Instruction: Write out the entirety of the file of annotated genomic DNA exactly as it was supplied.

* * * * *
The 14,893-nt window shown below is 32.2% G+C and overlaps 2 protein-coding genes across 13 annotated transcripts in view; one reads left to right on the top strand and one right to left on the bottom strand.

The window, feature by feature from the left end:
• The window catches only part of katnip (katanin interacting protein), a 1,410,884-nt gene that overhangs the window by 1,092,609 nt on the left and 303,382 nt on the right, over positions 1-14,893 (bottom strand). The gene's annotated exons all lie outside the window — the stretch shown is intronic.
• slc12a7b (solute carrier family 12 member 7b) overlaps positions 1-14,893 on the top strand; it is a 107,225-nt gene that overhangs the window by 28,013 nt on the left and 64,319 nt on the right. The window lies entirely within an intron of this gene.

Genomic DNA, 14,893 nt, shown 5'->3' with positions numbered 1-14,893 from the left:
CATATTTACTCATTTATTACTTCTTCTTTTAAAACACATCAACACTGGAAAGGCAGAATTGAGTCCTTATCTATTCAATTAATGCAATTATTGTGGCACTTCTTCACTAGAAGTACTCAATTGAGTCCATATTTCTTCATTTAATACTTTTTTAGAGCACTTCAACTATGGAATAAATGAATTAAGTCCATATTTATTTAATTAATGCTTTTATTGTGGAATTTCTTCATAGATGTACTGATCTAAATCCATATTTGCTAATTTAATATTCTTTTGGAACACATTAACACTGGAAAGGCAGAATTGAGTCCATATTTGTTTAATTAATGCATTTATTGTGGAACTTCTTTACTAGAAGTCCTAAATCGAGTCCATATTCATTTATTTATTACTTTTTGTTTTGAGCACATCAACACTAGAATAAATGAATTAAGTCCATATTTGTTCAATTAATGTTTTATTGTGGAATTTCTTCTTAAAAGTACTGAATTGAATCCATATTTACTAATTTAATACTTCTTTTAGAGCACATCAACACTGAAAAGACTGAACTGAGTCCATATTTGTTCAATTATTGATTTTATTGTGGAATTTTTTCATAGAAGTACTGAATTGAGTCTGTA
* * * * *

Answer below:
The 14,893-nt window shown below is 32.2% G+C and overlaps 2 protein-coding genes across 13 annotated transcripts in view; one reads left to right on the top strand and one right to left on the bottom strand.

The window, feature by feature from the left end:
• The window catches only part of katnip (katanin interacting protein), a 1,410,884-nt gene that overhangs the window by 1,092,609 nt on the left and 303,382 nt on the right, over positions 1-14,893 (bottom strand). The gene's annotated exons all lie outside the window — the stretch shown is intronic.
• slc12a7b (solute carrier family 12 member 7b) overlaps positions 1-14,893 on the top strand; it is a 107,225-nt gene that overhangs the window by 28,013 nt on the left and 64,319 nt on the right. The window lies entirely within an intron of this gene.

Genomic DNA, 14,893 nt, shown 5'->3' with positions numbered 1-14,893 from the left:
CATATTTACTCATTTATTACTTCTTCTTTTAAAACACATCAACACTGGAAAGGCAGAATTGAGTCCTTATCTATTCAATTAATGCAATTATTGTGGCACTTCTTCACTAGAAGTACTCAATTGAGTCCATATTTCTTCATTTAATACTTTTTTAGAGCACTTCAACTATGGAATAAATGAATTAAGTCCATATTTATTTAATTAATGCTTTTATTGTGGAATTTCTTCATAGATGTACTGATCTAAATCCATATTTGCTAATTTAATATTCTTTTGGAACACATTAACACTGGAAAGGCAGAATTGAGTCCATATTTGTTTAATTAATGCATTTATTGTGGAACTTCTTTACTAGAAGTCCTAAATCGAGTCCATATTCATTTATTTATTACTTTTTGTTTTGAGCACATCAACACTAGAATAAATGAATTAAGTCCATATTTGTTCAATTAATGTTTTATTGTGGAATTTCTTCTTAAAAGTACTGAATTGAATCCATATTTACTAATTTAATACTTCTTTTAGAGCACATCAACACTGAAAAGACTGAACTGAGTCCATATTTGTTCAATTATTGATTTTATTGTGGAATTTTTTCATAGAAGTACTGAATTGAGTCTGTA